Keywords: Meningitis belt, MenAfriVac, Neisseria meningitidis type C, Sub-Saharan Africa


Cerebrospinal meningitis, also called epidemic meningococcal meningitis, is a major public health problem still affecting tropical countries, particularly in sub-Saharan Africa. It is highly contagious and mortality from the disease remains high, despite major achievements in the treatment modalities. It is reported that 4 – 17% of patients die despite treatment.1, 2 Neisseria meningitidis has 13 known serotypes worldwide with groups A, B and C being the commonest cause of diseases worldwide.3 Groups A, B, C, Y, and W-135 are responsible for most of invasive disease in both developed and developing countries, whereas, group A and occasionally group C account for large scale epidemics in many countries particularly in sub-Saharan Africa.4, 5 The African meningitic belt region comprises of 25 countries stretching from Senegal to Ethiopia with a total population of about 500 million people).6

 In the African meningitis belt, and specifically within northern Nigeria, most meningitis outbreaks have been caused by N. meningitides serogroup A (NmA).2, 7-10  A particularly severe epidemic of meningococcal meningitis occurred in Nigeria between January and June 1996, with 109,580 recorded cases and 11,717 deaths, with a case fatality rate of 10.7%. This was the most serious epidemic of CSM ever recorded in Nigeria, and may be the largest in Africa this century.11 It took over 3 months and the combined efforts of a National Task Force set up by the Federal Ministry of Health, the World Health Organization (WHO), United Nations Children Fund (UNICEF), United Nations Development Fund (UNDP), Médecins Sans Frontières (MSF), the International Red Cross and several other non-governmental organizations to bring the epidemic under control.11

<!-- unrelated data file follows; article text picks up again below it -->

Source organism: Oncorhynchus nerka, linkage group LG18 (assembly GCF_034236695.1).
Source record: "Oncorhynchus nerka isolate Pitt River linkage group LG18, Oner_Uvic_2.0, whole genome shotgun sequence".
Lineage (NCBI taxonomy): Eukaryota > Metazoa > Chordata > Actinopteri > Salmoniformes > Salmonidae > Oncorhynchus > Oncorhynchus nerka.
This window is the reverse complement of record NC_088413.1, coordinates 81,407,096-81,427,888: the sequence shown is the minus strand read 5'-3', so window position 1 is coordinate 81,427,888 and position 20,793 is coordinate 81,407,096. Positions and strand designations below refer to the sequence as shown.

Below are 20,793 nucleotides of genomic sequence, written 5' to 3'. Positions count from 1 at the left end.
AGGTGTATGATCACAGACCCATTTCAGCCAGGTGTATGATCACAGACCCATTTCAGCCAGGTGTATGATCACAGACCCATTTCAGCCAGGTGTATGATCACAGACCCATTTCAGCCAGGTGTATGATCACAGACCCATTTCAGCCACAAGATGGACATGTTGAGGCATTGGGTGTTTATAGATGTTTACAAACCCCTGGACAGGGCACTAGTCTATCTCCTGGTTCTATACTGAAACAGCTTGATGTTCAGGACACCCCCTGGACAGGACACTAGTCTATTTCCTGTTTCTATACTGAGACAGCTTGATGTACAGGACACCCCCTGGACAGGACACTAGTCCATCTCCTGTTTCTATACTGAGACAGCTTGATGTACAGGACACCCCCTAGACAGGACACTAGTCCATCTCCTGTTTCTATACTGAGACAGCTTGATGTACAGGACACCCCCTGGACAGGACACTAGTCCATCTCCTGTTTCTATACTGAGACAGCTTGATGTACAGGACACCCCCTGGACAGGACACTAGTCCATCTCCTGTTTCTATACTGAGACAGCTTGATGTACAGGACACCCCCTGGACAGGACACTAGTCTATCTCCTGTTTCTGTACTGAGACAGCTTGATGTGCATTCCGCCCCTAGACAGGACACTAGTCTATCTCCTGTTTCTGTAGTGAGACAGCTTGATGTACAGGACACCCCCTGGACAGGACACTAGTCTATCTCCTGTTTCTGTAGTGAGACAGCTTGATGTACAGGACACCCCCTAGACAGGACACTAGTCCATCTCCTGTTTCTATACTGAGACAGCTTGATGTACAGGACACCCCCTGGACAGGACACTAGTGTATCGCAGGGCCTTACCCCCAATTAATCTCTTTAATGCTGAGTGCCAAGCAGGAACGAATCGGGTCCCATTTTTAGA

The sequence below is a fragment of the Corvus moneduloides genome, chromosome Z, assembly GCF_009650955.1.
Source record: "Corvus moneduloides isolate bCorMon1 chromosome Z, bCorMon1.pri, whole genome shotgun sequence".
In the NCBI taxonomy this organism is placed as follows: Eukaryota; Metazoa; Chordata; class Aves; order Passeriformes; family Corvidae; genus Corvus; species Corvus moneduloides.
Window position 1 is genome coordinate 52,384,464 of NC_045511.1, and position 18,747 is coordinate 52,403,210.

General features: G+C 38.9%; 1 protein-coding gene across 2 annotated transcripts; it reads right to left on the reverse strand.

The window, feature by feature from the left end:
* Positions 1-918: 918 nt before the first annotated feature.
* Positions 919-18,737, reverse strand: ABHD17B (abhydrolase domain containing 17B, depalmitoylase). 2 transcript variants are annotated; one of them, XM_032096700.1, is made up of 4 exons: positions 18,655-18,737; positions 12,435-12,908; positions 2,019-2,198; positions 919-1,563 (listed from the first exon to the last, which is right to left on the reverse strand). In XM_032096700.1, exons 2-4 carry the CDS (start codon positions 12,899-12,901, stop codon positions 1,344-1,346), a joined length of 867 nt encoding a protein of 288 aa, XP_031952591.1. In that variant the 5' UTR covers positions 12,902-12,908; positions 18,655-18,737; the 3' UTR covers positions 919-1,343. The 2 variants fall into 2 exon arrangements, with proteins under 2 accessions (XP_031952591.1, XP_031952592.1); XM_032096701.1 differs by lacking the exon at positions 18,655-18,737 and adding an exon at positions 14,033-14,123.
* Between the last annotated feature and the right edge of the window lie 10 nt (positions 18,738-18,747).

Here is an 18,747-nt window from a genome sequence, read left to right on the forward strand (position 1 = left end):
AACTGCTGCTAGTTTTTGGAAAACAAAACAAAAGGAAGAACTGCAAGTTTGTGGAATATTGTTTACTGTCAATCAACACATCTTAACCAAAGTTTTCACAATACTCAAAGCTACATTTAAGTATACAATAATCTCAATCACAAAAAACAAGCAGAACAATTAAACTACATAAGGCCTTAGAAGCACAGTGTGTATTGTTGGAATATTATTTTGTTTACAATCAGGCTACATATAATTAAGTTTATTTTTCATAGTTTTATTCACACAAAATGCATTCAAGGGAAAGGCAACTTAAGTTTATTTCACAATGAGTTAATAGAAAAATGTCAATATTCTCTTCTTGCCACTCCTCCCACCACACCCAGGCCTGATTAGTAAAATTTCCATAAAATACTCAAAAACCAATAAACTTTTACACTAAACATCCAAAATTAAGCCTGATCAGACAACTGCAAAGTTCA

Nigeria with support from the Global Alliance for Vaccine Initiative (GAVI) introduced MenAfriVac– a vaccine which protects against the most prevalent type of Nm serogroup A. Mass campaigns was carried out in all CSM high risk states including Kebbi state with the expectation that it would prevent more than 150,000 deaths by 2015 as well as avoid significant disability and have considerable economic benefits.6